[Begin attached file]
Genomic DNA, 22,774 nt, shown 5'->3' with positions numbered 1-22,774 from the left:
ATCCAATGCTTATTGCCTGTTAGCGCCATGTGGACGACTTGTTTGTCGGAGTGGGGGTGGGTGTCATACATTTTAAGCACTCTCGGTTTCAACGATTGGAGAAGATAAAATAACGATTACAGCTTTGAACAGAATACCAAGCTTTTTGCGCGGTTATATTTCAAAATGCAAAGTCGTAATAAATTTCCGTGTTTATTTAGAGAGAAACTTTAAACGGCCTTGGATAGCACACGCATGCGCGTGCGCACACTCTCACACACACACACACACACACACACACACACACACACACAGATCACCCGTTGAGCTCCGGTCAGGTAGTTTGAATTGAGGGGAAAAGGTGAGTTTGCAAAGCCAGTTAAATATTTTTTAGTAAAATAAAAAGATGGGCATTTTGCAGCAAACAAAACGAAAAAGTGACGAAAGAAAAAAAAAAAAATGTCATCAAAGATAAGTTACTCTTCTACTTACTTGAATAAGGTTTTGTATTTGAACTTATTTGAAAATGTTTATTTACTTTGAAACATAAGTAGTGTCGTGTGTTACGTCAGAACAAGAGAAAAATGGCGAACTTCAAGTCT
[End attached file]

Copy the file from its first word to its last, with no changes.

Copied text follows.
Genomic DNA, 22,774 nt, shown 5'->3' with positions numbered 1-22,774 from the left:
ATCCAATGCTTATTGCCTGTTAGCGCCATGTGGACGACTTGTTTGTCGGAGTGGGGGTGGGTGTCATACATTTTAAGCACTCTCGGTTTCAACGATTGGAGAAGATAAAATAACGATTACAGCTTTGAACAGAATACCAAGCTTTTTGCGCGGTTATATTTCAAAATGCAAAGTCGTAATAAATTTCCGTGTTTATTTAGAGAGAAACTTTAAACGGCCTTGGATAGCACACGCATGCGCGTGCGCACACTCTCACACACACACACACACACACACACACACACACACACACAGATCACCCGTTGAGCTCCGGTCAGGTAGTTTGAATTGAGGGGAAAAGGTGAGTTTGCAAAGCCAGTTAAATATTTTTTAGTAAAATAAAAAGATGGGCATTTTGCAGCAAACAAAACGAAAAAGTGACGAAAGAAAAAAAAAAAAATGTCATCAAAGATAAGTTACTCTTCTACTTACTTGAATAAGGTTTTGTATTTGAACTTATTTGAAAATGTTTATTTACTTTGAAACATAAGTAGTGTCGTGTGTTACGTCAGAACAAGAGAAAAATGGCGAACTTCAAGTCT